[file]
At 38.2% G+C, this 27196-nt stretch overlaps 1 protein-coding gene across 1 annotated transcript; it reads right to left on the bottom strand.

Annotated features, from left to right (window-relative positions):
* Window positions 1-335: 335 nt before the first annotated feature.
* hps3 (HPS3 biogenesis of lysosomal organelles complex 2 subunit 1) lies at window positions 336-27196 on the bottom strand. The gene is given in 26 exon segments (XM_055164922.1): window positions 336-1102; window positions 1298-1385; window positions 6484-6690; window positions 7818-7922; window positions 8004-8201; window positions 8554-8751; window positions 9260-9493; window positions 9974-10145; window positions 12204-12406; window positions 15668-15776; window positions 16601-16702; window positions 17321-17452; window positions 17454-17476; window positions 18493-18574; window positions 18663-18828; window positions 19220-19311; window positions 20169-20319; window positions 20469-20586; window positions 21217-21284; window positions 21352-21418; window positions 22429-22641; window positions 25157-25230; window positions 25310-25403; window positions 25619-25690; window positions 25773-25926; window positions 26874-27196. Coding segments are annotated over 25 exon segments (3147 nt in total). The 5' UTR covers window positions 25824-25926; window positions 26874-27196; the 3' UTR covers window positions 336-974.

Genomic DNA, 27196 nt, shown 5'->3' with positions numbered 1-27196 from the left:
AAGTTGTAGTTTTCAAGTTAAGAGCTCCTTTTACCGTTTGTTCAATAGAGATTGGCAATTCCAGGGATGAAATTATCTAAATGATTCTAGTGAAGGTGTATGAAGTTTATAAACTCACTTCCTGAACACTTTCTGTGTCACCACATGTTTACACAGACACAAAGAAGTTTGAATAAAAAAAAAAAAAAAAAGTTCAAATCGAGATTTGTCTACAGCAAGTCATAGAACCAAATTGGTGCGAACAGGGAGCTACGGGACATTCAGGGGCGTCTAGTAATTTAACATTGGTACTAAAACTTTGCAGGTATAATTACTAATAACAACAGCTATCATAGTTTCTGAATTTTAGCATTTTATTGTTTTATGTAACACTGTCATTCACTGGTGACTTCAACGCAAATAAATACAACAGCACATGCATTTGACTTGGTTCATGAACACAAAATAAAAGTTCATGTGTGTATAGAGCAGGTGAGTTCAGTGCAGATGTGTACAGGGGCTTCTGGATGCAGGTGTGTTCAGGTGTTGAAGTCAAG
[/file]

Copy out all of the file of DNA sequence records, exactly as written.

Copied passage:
At 38.2% G+C, this 27196-nt stretch overlaps 1 protein-coding gene across 1 annotated transcript; it reads right to left on the bottom strand.

Annotated features, from left to right (window-relative positions):
* Window positions 1-335: 335 nt before the first annotated feature.
* hps3 (HPS3 biogenesis of lysosomal organelles complex 2 subunit 1) lies at window positions 336-27196 on the bottom strand. The gene is given in 26 exon segments (XM_055164922.1): window positions 336-1102; window positions 1298-1385; window positions 6484-6690; window positions 7818-7922; window positions 8004-8201; window positions 8554-8751; window positions 9260-9493; window positions 9974-10145; window positions 12204-12406; window positions 15668-15776; window positions 16601-16702; window positions 17321-17452; window positions 17454-17476; window positions 18493-18574; window positions 18663-18828; window positions 19220-19311; window positions 20169-20319; window positions 20469-20586; window positions 21217-21284; window positions 21352-21418; window positions 22429-22641; window positions 25157-25230; window positions 25310-25403; window positions 25619-25690; window positions 25773-25926; window positions 26874-27196. Coding segments are annotated over 25 exon segments (3147 nt in total). The 5' UTR covers window positions 25824-25926; window positions 26874-27196; the 3' UTR covers window positions 336-974.

Genomic DNA, 27196 nt, shown 5'->3' with positions numbered 1-27196 from the left:
AAGTTGTAGTTTTCAAGTTAAGAGCTCCTTTTACCGTTTGTTCAATAGAGATTGGCAATTCCAGGGATGAAATTATCTAAATGATTCTAGTGAAGGTGTATGAAGTTTATAAACTCACTTCCTGAACACTTTCTGTGTCACCACATGTTTACACAGACACAAAGAAGTTTGAATAAAAAAAAAAAAAAAAAGTTCAAATCGAGATTTGTCTACAGCAAGTCATAGAACCAAATTGGTGCGAACAGGGAGCTACGGGACATTCAGGGGCGTCTAGTAATTTAACATTGGTACTAAAACTTTGCAGGTATAATTACTAATAACAACAGCTATCATAGTTTCTGAATTTTAGCATTTTATTGTTTTATGTAACACTGTCATTCACTGGTGACTTCAACGCAAATAAATACAACAGCACATGCATTTGACTTGGTTCATGAACACAAAATAAAAGTTCATGTGTGTATAGAGCAGGTGAGTTCAGTGCAGATGTGTACAGGGGCTTCTGGATGCAGGTGTGTTCAGGTGTTGAAGTCAAG